Nelle zone a forte idrodinamismo, invece, i rizomi possono essere scalzati, creando delle formazioni dette intermatte, costituite da canali di erosione.
Oceanic Posidonia as bioindicator
For nearly twenty years, it is expanding its use as a biological indicator of Oceanic Posidonia. Beams blocks of oceanic Posidonia. The analysis of the beam density is one of the prairies study methods. In fact, the plant has all the characteristics of a good bioindicator:
It is a benthic species; It has a long life cycle; It has spread widely throughout the Mediterranean; It has a great capacity for concentration of pollutants in its tissues; It is very sensitive to environmental changes. Through the study of grasslands it is therefore possible to have a fairly reliable picture of the environmental quality of coastal marine waters.
Posidonia oceanica has roots that mainly serve to anchor the plant to the substrate, rhizome and ribbon-like leaves.
Detail of the rhizome
The rhizomes, up to 1 cm thick, grow both horizontally (plagiotropic rhizomes) and vertically (orthotropic rhizomes). The former, thanks to the presence on the underside of lignified roots up to 15 cm long, anchor the plant to the substrate while the latter, by increasing the height, have the function of counteracting silting due to continuous sedimentation. The two types of growth give rise to the so-called matte, a terraced formation consisting of the intertwining of layers of rhizomes, roots and trapped sediment. In this way the posidonia colonize an environment that is difficult for algae to use due to the lack of roots.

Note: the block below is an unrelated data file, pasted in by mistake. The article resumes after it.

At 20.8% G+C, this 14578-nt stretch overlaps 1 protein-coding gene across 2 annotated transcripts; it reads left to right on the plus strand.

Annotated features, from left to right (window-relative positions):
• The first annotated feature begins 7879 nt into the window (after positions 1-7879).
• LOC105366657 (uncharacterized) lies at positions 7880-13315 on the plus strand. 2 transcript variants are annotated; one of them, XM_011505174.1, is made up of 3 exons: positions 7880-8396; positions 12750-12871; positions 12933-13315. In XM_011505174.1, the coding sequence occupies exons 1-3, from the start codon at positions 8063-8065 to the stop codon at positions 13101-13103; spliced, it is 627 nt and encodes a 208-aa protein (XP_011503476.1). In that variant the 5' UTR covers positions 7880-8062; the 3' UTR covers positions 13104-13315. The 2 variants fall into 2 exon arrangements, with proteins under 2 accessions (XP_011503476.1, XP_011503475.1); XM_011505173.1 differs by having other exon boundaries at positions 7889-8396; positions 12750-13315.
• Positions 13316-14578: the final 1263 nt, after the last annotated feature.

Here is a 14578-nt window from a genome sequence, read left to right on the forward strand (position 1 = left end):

Sexual reproduction occurs through the production of flowers and fruits. The flowers are hermaphroditic and grouped in a spike-shaped inflorescence, green in color and enclosed between floral bracts. The floral axis attaches to the rhizome in the center of the bundle. The gynoecium is formed by a unilocular ovary which continues with a stylus and ends with the stigma; the androecium consists of three stamens with short anthers.
Flowering is regulated by environmental factors (light and temperature) and by endogenous factors (age and size of the plant) and occurs in September – October in the grasslands closest to the sea surface, while it is moved by two months in the deeper grasslands. The pollen inside the anther is spherical in shape but becomes stringy as it is released into the water. There are no recognition mechanisms between pollen and stigma that prevent self-fertilization.
Pollination is hydrophilic and can lead to fruit formation, although some abort before ripening which occurs after six months. Once ripe, the fruits detach and float to the surface.
The fruit, slightly fleshy and commonly called “sea olive”, is similar to a drupe and has a porous pericarp rich in an oily substance that allows it to float. When it rots, a seed is released, which falls to the bottom and if it finds the right depth conditions and the right type of sediment it germinates and gives rise to a new plant.